Just past the torii, we see the lanterns flanking the kaidan. So up we go. Along the way is this marvelous stack of stones.
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We reach the shrine hall and it looks very plain in its winter coat. But when we take a peek through the glass we see the lovely hinoki wood and a traditional capped hashira post.
Yuuhi Jinja

 

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Yuuhi Jinja is 500 m north of Asahi. It is adjacent to a school which you can see in the background. Although this sando faces the bay in the east, the shrine building is facing a southwesterly direction, sitting on the rock of the low mountain.
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Yuuhi Jinja was formerly dedicated to Kunitokotachi, the earliest named kami. However, since Asahi corresponds to Ise Naiku inner shrine for Amateru, Yuuhi is considered the Geku outer shrine for Toyouke-kami.
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Hokuriku: Nou Hakusan Jinja

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Nou Hakusan Jinja

Benten Iwa 弁天岩

Benten iwa is an eye-catching small island immediately off-shore near the Nou Hakusan Jinja.  The two sites are geologically connected, having the same type of stone. Benten is short for Benzaiten, deity of water, originally the Hindu Saraswati. Made by the eruption of the submarine volcano of Fossa Magna 3 million years ago, Benten Iwa is one of the Geosites of Itoigawa Geopark. Itsukushima shrine to Benzaiten (Ichikishima-hime) as the guardian deity of the sea is on the island. The Itsukushima Shrine is considered a satellite shrine of Hakusan. The lighthouse continues to light the way for fishing boats coming back to the Nosei fishing port. There are large koinobori carp kites swimming in the strong wind over the Japan Sea. 2018-05-16 18.03.56 Benten Iwa

Benten Iwa

Nou Hakusan Jinja 能生白山神社

The Nou Hakusan Jinja is on the side of a small yama near Benten Iwa. In a sense, Benten Iwa is an extension of the mountain. Nou Hakusan is a Hakusan jinja in the Nou district. The honden was built in 1515, although it must have an older origin as a sacred place.  Nou Hakusan contains a number of relics of Hakusan Worship and is a bridge to the Nou Region’s ancient history. It is a Nationally Registered Important Cultural Property. The top photo shows the thatched roof of the prayer hall which resembles that of the Amatsu Jinja, shown earlier.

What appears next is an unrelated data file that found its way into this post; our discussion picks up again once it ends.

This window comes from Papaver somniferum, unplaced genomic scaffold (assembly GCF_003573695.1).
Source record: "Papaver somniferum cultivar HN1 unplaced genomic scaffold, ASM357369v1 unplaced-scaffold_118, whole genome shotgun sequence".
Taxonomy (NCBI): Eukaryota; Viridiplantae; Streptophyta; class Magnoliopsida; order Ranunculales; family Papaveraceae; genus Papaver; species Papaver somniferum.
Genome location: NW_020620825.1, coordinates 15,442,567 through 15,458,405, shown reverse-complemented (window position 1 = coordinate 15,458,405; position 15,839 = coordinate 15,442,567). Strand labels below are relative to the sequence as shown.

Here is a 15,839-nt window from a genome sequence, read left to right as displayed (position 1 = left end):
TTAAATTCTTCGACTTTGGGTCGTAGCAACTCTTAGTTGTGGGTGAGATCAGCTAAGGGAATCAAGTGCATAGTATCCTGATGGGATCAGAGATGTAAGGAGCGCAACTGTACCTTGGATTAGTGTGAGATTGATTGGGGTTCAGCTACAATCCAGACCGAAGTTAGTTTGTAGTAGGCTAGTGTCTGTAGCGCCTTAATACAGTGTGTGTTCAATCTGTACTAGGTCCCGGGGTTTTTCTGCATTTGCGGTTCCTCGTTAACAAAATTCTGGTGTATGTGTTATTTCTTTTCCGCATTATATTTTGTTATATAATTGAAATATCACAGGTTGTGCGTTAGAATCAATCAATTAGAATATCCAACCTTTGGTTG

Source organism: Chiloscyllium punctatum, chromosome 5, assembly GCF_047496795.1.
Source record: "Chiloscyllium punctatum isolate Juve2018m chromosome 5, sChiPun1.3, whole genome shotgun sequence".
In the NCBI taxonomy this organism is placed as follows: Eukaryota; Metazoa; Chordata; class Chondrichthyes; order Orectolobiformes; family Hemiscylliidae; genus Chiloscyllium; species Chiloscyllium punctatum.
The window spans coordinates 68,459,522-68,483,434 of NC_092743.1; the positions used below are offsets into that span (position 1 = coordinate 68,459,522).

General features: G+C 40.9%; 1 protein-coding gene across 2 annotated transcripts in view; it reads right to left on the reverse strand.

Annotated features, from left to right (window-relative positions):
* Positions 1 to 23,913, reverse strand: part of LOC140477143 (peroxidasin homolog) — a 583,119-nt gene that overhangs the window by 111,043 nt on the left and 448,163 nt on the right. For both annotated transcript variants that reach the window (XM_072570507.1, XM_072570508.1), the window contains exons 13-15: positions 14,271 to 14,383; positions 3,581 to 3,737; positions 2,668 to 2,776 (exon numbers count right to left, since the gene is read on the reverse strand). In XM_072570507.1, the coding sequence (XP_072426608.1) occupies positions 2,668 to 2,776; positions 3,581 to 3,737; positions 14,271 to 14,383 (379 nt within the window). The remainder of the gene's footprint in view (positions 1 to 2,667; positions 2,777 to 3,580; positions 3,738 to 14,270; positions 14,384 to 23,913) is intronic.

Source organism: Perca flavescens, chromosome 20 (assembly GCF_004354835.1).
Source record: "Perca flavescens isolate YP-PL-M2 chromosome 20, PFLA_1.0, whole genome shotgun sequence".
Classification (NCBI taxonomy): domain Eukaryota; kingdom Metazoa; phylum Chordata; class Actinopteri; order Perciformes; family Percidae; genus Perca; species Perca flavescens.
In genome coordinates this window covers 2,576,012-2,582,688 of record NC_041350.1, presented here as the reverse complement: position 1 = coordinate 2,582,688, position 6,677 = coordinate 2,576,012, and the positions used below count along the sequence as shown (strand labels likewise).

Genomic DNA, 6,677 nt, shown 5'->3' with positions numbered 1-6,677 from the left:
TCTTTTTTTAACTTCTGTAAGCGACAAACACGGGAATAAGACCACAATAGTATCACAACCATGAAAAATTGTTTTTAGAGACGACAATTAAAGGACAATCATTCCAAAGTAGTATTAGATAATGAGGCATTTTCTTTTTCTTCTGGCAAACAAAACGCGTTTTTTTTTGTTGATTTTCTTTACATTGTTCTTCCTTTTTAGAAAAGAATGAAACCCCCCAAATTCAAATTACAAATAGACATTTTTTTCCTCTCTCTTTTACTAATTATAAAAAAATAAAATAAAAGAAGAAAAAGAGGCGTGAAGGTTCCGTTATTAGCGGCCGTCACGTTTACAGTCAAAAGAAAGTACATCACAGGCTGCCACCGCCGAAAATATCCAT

Kukurihime (Shirayamahime) was the earlier gosaishin. Shirayamahime is the guardian of Hakusan. During the Meiji period, her name was replaced by Nunokawa-hime’s. The current gosaishin are Nunakawahime 奴奈川姫命Isanagi no Mikoto  伊佐奈岐命 and  大己貴命 Oonamuchi no Mikoto. The kami trio of Shirayamahime (original gosaishin), Isanagi, and Oonamuchi are closely connected in the Hotsuma Tsutaye. Isanagi was the father of Amateru. When Amateru was born, Shirayamahime heard him speak his name, Uhirugi. That is how she received her Kukurihime name (she heard him). Amateru’s younger brother was Sosanowo, and Oonamuchi was Sosanowo’s son. 

Nou Hakusan Honden

While the dramatic building of the haiden faces the open grounds, the mysterious honden is in the woods behind the haiden. 

Akiha Jinja 秋葉神社

On the grounds of Nou Hakusan is a small shrine, the Akiha Jinja. The next post will show another Akiha Jinja in Itoigawa town.

Nou Hakusan Akiha Jinja

All photos by Okunomichi 2018.

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Hokuriku: Amatsu Shrine

The Amatsu and Nou Hakusan shrines have such strikingly similar architectures, namely their thatched roofs, that we are reporting them sequentially. They are both in the city of Itoigawa (糸魚川), Niigata-ken (新潟県), and they both enshrine Nunakawa-hime, the heroine of this region, plus other kami of interest to those who study the Woshite documents. 

Amatsu Jinja 天津神社

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Amatsu Jinja, ichinomiya of Echigo (Niigata), is a few minutes walk from Itoigawa station. When you arrive at the site, cross over a bridge and turn to your left to the temizuya, then resume your path. You are taken to a higher level so you are on a yama. You make a final left turn and suddenly the striking haiden prayer hall comes into view on your left. The hall has an immense thatched roof. There are three altars in the haiden: 奴奈川神社 (Nunokawa Jinja)、天津社 (Amatsu Sha)、住吉の扁額 (Sumiyoshi Hengaku).